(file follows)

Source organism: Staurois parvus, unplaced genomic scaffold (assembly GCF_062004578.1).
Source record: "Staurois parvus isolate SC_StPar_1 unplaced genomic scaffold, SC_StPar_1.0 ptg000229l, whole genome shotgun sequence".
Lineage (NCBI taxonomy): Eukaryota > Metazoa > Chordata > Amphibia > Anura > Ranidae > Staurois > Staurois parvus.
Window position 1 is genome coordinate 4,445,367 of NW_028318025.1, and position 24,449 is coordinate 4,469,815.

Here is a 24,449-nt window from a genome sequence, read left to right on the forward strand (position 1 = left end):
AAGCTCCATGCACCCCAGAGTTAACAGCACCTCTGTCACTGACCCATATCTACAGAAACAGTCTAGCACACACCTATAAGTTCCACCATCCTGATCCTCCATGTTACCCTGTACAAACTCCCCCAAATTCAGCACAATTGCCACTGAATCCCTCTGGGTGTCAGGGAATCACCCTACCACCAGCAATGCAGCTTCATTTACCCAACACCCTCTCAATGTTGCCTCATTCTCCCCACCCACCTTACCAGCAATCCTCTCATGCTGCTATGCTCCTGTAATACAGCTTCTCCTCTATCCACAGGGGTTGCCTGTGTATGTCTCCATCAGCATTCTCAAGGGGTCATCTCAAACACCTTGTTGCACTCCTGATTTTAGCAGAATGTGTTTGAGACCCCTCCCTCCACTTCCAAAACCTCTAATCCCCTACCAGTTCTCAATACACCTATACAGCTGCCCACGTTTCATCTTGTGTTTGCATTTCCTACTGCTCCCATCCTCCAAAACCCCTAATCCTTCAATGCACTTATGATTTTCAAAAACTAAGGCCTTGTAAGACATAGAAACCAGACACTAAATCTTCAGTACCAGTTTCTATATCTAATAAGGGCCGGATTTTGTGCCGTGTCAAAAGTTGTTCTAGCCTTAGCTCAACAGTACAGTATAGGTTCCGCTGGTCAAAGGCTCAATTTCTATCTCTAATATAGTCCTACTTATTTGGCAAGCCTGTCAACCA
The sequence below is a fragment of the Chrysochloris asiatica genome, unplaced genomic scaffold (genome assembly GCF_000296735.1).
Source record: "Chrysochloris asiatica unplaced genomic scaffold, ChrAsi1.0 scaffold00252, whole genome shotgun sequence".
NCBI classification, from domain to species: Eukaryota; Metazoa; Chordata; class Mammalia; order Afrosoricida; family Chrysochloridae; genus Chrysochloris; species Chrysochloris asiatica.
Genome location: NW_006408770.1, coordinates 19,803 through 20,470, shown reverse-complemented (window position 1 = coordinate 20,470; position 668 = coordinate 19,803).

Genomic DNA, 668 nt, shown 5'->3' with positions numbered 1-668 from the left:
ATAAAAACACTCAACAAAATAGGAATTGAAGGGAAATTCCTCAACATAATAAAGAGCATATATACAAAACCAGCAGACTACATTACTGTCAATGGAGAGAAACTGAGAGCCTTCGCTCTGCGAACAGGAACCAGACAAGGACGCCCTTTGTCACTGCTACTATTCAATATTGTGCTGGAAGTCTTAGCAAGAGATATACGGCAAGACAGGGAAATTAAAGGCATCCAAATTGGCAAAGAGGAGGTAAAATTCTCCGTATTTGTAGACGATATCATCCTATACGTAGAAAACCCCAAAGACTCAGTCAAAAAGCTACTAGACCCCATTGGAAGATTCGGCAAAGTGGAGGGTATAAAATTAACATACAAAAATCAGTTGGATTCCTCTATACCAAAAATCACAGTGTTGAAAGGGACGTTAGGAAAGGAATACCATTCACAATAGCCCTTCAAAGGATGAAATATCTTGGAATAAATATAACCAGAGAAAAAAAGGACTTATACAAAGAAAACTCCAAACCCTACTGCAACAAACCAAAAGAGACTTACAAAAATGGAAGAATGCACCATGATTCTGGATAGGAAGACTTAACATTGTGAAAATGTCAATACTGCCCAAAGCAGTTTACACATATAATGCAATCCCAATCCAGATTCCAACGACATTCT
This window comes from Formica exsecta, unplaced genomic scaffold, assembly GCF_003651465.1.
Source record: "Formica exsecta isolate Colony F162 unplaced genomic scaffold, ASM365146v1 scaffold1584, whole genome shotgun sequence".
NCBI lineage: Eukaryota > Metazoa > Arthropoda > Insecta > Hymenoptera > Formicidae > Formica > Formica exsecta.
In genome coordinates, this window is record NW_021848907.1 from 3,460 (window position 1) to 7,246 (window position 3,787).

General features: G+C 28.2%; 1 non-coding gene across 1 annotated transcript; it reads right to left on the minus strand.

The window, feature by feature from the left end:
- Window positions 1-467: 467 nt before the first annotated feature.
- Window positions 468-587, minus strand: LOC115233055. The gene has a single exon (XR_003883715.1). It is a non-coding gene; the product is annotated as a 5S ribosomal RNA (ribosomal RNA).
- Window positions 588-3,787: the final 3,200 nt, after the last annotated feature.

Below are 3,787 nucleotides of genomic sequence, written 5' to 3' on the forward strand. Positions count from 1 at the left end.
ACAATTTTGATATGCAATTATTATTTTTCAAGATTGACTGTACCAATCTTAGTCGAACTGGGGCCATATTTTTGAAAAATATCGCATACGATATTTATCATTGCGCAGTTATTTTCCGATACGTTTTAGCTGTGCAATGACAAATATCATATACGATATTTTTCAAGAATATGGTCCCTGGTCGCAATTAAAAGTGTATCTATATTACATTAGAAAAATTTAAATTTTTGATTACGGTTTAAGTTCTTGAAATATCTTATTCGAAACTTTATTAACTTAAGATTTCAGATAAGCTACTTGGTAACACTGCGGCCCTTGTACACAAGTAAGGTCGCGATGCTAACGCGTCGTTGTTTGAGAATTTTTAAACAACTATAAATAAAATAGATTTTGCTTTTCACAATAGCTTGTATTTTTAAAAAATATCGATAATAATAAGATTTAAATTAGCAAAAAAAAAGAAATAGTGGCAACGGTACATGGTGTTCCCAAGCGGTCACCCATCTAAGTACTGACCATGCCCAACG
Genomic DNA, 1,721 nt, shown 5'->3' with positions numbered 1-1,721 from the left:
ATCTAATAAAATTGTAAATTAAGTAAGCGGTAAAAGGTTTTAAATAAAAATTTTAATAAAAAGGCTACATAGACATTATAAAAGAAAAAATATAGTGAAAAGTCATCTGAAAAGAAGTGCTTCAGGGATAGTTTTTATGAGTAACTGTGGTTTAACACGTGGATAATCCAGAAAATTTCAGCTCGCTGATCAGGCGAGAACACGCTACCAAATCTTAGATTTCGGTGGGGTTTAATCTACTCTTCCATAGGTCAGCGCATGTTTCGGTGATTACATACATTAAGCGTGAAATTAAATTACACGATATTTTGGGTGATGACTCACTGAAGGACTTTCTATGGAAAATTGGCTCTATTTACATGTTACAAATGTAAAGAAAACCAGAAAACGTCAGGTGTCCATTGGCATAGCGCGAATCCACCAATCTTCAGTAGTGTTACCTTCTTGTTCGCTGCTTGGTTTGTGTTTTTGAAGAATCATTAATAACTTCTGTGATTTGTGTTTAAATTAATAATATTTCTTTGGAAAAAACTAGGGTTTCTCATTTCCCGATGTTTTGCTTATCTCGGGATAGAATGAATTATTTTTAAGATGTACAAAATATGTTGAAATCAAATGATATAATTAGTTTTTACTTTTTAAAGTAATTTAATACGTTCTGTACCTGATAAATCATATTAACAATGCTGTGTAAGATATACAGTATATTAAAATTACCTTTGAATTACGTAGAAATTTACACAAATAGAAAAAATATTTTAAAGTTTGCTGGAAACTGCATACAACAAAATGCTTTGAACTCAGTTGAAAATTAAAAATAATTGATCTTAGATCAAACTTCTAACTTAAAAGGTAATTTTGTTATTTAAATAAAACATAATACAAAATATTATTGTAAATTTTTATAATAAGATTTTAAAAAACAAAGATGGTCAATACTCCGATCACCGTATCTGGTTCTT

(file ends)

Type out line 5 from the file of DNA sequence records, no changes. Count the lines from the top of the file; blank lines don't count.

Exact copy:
Here is a 24,449-nt window from a genome sequence, read left to right on the forward strand (position 1 = left end):